9. In Jitendra Bahadur Singh v. Krishna Behari and Ors. : 1SCR852 , this Court observed that in view of the importance of maintaining the secrecy of the ballot papers, scrutiny can only be ordered if the election-petition contains an adequate statement of the material facts on which the petitioner relies, that is, the material facts disclosed must afford an adequate basis for the allegations; and, the election tribunal must be prima facie satisfied that in order to decide the dispute and to do complete justice between the parties, inspection of the ballot papers is necessary.
10. In the case at hand, the allegations in the election petition were vague and the petition did not contain an adequate statement of the material facts. The evidence adduced by the appellant to prove the allegations was found unreliable. No definite particulars were also given in the application for inspection as to the illegalities alleged to have been committed in the counting of the ballot papers. A recount will not be granted as a matter of right but only on the basis of evidence of good grounds for believing that there has been a mistake in the counting. It has to be decided in each case whether a prima facie ground has been made out for ordering an inspection.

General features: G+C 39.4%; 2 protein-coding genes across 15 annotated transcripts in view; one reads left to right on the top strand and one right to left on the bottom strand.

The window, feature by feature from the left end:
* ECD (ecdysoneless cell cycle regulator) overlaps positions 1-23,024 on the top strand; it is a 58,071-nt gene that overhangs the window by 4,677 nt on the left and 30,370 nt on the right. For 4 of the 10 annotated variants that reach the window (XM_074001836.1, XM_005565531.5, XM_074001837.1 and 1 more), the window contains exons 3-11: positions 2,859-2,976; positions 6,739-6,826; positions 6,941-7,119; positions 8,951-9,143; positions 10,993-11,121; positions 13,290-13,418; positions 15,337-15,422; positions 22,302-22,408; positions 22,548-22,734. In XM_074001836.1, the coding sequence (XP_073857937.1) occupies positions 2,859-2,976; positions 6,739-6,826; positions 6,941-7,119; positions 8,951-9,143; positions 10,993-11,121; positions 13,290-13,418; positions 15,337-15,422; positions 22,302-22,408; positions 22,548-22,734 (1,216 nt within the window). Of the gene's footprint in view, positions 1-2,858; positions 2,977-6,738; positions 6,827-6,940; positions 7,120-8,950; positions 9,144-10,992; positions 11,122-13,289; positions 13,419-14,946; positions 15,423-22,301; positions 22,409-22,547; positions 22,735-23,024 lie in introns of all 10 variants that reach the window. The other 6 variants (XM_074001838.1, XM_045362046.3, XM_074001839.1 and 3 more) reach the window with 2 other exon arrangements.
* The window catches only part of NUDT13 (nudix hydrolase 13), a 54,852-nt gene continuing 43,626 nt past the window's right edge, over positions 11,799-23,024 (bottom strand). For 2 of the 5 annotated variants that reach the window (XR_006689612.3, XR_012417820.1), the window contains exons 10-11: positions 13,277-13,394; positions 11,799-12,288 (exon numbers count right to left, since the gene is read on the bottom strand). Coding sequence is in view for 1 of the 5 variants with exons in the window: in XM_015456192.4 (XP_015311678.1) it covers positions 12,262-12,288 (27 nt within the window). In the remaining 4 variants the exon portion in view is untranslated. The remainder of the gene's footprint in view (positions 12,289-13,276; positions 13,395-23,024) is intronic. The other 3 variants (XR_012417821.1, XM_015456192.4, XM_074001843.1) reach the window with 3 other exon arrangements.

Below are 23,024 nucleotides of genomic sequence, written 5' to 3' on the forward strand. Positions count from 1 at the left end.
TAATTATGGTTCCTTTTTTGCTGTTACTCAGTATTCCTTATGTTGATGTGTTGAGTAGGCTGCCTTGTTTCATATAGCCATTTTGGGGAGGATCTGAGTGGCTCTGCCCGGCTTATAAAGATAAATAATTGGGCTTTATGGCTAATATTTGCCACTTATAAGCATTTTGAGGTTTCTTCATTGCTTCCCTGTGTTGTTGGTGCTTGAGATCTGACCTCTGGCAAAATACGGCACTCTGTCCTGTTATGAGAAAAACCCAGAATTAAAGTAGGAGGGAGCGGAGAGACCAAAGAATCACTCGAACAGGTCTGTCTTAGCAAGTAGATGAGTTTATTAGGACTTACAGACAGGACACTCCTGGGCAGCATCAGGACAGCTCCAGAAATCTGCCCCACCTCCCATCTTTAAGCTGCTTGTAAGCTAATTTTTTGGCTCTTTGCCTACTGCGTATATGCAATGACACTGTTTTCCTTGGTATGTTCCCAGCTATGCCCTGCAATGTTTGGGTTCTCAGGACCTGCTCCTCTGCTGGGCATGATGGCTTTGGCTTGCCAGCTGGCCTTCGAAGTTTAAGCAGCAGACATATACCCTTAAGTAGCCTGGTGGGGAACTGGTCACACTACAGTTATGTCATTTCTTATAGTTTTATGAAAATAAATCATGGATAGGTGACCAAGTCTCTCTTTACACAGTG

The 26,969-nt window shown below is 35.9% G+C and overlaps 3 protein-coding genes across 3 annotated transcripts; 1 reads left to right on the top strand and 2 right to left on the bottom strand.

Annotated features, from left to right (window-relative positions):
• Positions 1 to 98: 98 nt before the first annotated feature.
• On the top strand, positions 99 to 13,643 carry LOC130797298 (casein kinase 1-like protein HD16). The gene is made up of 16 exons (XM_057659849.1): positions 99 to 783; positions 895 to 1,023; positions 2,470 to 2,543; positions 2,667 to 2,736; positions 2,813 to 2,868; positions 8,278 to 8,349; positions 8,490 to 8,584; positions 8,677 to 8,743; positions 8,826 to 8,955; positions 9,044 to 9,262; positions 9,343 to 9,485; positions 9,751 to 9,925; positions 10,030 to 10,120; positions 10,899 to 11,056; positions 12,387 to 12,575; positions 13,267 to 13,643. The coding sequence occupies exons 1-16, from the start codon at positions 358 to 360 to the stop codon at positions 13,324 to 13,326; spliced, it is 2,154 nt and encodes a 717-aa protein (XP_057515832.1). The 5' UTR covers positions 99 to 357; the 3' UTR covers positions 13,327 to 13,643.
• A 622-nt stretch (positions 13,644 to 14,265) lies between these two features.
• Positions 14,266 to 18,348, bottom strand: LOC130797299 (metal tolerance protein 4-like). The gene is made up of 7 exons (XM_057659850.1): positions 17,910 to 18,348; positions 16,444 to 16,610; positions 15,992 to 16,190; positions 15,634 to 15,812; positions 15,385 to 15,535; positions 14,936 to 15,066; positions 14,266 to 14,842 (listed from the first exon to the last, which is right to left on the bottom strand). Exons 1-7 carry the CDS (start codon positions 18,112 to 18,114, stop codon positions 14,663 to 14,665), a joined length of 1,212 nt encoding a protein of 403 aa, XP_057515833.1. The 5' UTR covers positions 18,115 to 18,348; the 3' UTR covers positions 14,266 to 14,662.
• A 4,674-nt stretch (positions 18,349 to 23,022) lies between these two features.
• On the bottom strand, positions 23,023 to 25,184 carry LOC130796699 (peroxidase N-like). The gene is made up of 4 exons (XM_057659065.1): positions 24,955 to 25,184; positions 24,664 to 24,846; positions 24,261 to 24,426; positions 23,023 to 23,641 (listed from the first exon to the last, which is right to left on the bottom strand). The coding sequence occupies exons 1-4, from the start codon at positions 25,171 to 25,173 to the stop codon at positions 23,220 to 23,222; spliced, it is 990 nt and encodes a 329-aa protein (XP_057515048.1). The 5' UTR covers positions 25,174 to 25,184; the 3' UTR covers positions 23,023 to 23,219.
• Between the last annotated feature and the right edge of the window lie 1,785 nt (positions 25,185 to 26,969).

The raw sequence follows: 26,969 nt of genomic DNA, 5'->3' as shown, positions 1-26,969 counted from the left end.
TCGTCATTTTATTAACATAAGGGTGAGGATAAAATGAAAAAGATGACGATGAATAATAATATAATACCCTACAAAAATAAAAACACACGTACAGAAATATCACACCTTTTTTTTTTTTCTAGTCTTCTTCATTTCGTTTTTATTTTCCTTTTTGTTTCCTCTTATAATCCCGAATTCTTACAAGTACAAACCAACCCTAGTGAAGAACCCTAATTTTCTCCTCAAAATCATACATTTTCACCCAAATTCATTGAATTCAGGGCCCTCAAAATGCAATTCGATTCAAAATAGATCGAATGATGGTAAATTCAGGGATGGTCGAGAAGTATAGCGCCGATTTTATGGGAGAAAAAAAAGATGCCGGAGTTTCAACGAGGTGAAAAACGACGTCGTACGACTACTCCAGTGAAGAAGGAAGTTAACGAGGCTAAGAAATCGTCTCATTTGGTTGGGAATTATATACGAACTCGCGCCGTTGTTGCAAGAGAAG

11. Counsel for the appellant relied on Bhim Sen v. Gomali  22 E L R, 288 and contended that an inspection of the ballot papers should be granted even if no prima facie case has been made out by the allegations in the election petition. That case was considered by this Court in Ram Sewak Yadav v. Hussain Kamil Kidwai and Ors. : 6 S.C. 238. and the Court was of the view that unless an election petition contains an adequate statement of the material facts, an election tribunal would not be justified in ordering an inspection of the ballot papers. As the appellant did not make out a case for inspection, the High Court was justified in dismissing the application. In these circumstances, we do not think that there is any substance in the prayer of the appellant for a recount of the votes.
12. We dismiss the appeal with costs.